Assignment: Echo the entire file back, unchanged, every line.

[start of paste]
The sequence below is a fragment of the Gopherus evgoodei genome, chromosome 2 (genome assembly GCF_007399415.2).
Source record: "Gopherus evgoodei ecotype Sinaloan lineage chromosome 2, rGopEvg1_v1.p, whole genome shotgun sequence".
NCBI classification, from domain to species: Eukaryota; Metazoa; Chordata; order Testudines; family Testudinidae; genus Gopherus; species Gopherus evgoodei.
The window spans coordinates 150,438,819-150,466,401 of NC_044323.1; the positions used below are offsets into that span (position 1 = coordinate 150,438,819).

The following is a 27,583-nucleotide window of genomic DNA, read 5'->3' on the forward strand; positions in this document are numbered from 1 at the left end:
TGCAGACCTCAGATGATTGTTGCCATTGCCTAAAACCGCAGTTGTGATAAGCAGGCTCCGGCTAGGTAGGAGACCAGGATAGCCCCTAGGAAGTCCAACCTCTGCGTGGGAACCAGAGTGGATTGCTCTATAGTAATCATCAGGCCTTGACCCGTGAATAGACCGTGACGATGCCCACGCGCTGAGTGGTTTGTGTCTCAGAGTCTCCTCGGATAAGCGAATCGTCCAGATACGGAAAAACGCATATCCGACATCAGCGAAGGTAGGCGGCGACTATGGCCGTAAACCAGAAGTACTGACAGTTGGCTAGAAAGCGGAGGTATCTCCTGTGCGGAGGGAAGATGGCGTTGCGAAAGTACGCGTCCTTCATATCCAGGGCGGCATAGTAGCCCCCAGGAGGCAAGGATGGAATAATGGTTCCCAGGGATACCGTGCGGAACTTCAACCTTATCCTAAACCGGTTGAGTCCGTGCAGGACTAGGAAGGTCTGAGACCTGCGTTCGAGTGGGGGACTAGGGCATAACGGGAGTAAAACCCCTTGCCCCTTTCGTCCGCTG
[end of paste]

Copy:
The sequence below is a fragment of the Gopherus evgoodei genome, chromosome 2 (genome assembly GCF_007399415.2).
Source record: "Gopherus evgoodei ecotype Sinaloan lineage chromosome 2, rGopEvg1_v1.p, whole genome shotgun sequence".
NCBI classification, from domain to species: Eukaryota; Metazoa; Chordata; order Testudines; family Testudinidae; genus Gopherus; species Gopherus evgoodei.
The window spans coordinates 150,438,819-150,466,401 of NC_044323.1; the positions used below are offsets into that span (position 1 = coordinate 150,438,819).

The following is a 27,583-nucleotide window of genomic DNA, read 5'->3' on the forward strand; positions in this document are numbered from 1 at the left end:
TGCAGACCTCAGATGATTGTTGCCATTGCCTAAAACCGCAGTTGTGATAAGCAGGCTCCGGCTAGGTAGGAGACCAGGATAGCCCCTAGGAAGTCCAACCTCTGCGTGGGAACCAGAGTGGATTGCTCTATAGTAATCATCAGGCCTTGACCCGTGAATAGACCGTGACGATGCCCACGCGCTGAGTGGTTTGTGTCTCAGAGTCTCCTCGGATAAGCGAATCGTCCAGATACGGAAAAACGCATATCCGACATCAGCGAAGGTAGGCGGCGACTATGGCCGTAAACCAGAAGTACTGACAGTTGGCTAGAAAGCGGAGGTATCTCCTGTGCGGAGGGAAGATGGCGTTGCGAAAGTACGCGTCCTTCATATCCAGGGCGGCATAGTAGCCCCCAGGAGGCAAGGATGGAATAATGGTTCCCAGGGATACCGTGCGGAACTTCAACCTTATCCTAAACCGGTTGAGTCCGTGCAGGACTAGGAAGGTCTGAGACCTGCGTTCGAGTGGGGGACTAGGGCATAACGGGAGTAAAACCCCTTGCCCCTTTCGTCCGCTG